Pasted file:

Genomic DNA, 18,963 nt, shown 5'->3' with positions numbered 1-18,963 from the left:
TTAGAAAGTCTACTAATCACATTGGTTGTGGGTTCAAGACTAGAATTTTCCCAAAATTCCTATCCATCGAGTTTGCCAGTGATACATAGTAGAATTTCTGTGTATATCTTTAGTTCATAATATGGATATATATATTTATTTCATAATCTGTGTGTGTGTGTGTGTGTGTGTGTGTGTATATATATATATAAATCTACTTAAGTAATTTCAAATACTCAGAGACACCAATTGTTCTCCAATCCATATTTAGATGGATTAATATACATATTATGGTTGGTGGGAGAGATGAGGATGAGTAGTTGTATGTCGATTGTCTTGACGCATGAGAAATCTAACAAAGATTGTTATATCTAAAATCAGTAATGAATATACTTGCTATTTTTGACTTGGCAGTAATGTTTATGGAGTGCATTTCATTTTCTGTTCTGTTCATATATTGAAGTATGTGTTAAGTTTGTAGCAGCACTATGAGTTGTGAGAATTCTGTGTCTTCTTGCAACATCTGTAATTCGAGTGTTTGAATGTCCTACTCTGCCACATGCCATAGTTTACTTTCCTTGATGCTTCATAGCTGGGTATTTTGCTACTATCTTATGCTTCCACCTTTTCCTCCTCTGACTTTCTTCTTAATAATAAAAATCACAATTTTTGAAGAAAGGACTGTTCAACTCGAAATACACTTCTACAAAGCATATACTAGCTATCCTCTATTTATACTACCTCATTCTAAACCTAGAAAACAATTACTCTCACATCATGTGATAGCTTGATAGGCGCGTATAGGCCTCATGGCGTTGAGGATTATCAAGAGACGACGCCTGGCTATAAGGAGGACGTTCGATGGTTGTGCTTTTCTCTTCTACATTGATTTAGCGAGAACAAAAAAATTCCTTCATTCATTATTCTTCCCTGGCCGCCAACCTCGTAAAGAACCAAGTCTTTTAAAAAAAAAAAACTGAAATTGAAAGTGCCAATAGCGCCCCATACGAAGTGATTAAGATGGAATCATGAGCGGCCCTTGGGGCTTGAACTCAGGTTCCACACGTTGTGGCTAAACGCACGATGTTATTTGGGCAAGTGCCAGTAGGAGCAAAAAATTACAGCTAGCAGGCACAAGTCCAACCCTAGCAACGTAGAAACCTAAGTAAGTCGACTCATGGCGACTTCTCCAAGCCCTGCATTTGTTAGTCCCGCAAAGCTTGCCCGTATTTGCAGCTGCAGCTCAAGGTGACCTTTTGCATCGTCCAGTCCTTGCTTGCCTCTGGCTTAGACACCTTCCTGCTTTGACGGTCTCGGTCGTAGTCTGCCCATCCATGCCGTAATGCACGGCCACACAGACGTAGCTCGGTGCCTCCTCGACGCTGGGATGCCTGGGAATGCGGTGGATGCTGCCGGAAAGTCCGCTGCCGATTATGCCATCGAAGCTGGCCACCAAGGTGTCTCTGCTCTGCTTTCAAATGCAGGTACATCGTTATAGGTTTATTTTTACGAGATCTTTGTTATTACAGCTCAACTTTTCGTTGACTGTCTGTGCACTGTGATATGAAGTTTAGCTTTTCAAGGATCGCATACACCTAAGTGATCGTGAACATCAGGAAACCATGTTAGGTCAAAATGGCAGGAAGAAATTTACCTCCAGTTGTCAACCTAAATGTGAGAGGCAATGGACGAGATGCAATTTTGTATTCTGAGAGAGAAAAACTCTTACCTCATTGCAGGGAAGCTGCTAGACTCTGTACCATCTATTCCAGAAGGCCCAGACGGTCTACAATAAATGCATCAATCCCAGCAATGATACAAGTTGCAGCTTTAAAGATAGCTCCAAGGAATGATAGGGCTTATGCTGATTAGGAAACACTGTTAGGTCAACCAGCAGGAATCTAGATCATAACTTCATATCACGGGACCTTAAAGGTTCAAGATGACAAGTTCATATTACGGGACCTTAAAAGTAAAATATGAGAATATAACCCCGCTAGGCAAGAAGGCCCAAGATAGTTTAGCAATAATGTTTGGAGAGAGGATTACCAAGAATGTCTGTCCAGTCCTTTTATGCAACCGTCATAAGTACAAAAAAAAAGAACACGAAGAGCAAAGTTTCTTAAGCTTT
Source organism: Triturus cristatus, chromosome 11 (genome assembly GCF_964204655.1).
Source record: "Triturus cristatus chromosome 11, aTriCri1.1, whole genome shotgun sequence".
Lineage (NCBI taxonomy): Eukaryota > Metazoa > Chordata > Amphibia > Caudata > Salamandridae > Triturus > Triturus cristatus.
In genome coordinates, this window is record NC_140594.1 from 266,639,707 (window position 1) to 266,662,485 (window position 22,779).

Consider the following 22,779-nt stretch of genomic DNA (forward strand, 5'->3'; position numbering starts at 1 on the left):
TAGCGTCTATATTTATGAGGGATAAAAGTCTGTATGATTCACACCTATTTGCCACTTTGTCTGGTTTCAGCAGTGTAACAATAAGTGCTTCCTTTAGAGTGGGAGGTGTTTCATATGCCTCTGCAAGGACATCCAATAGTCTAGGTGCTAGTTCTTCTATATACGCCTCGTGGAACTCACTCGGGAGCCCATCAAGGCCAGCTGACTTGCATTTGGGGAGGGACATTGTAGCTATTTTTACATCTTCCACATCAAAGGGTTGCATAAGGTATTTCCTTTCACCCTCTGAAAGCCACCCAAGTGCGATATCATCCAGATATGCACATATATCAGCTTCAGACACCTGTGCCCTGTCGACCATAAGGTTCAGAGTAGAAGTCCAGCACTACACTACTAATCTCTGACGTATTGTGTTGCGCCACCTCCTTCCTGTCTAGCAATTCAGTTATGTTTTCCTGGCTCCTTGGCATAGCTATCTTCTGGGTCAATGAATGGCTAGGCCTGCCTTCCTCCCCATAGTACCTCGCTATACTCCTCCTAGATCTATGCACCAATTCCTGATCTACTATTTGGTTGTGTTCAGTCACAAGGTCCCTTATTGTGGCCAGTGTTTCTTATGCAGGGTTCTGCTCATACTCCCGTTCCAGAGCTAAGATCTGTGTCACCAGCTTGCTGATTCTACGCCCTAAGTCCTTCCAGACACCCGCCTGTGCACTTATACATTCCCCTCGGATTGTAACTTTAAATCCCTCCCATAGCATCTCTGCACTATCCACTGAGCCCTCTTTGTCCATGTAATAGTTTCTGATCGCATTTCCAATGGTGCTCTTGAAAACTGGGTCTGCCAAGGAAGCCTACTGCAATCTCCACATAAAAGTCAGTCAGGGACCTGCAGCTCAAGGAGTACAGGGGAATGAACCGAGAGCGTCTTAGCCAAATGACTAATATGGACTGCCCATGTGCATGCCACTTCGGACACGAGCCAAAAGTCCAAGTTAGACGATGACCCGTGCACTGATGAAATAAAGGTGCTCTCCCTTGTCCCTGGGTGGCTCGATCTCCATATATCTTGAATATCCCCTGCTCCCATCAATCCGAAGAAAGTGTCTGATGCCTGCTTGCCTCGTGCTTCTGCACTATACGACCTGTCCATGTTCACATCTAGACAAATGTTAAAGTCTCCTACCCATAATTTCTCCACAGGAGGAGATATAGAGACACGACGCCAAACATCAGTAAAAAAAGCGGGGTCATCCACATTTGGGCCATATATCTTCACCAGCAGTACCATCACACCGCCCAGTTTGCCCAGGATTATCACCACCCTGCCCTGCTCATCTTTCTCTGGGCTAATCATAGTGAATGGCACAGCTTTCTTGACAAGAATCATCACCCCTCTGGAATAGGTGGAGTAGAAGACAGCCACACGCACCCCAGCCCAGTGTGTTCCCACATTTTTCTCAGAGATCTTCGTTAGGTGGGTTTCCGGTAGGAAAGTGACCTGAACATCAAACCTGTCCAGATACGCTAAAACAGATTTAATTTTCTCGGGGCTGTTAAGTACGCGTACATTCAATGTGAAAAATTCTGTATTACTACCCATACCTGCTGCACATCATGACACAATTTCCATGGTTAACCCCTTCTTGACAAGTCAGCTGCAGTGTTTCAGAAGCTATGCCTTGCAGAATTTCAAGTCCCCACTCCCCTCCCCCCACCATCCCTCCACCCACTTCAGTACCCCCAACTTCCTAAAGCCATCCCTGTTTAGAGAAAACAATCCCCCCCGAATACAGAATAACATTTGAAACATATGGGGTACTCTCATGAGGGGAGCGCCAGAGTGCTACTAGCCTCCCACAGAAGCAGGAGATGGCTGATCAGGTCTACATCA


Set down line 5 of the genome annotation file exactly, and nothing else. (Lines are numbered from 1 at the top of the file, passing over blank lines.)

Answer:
Lineage (NCBI taxonomy): Eukaryota > Metazoa > Chordata > Amphibia > Caudata > Salamandridae > Triturus > Triturus cristatus.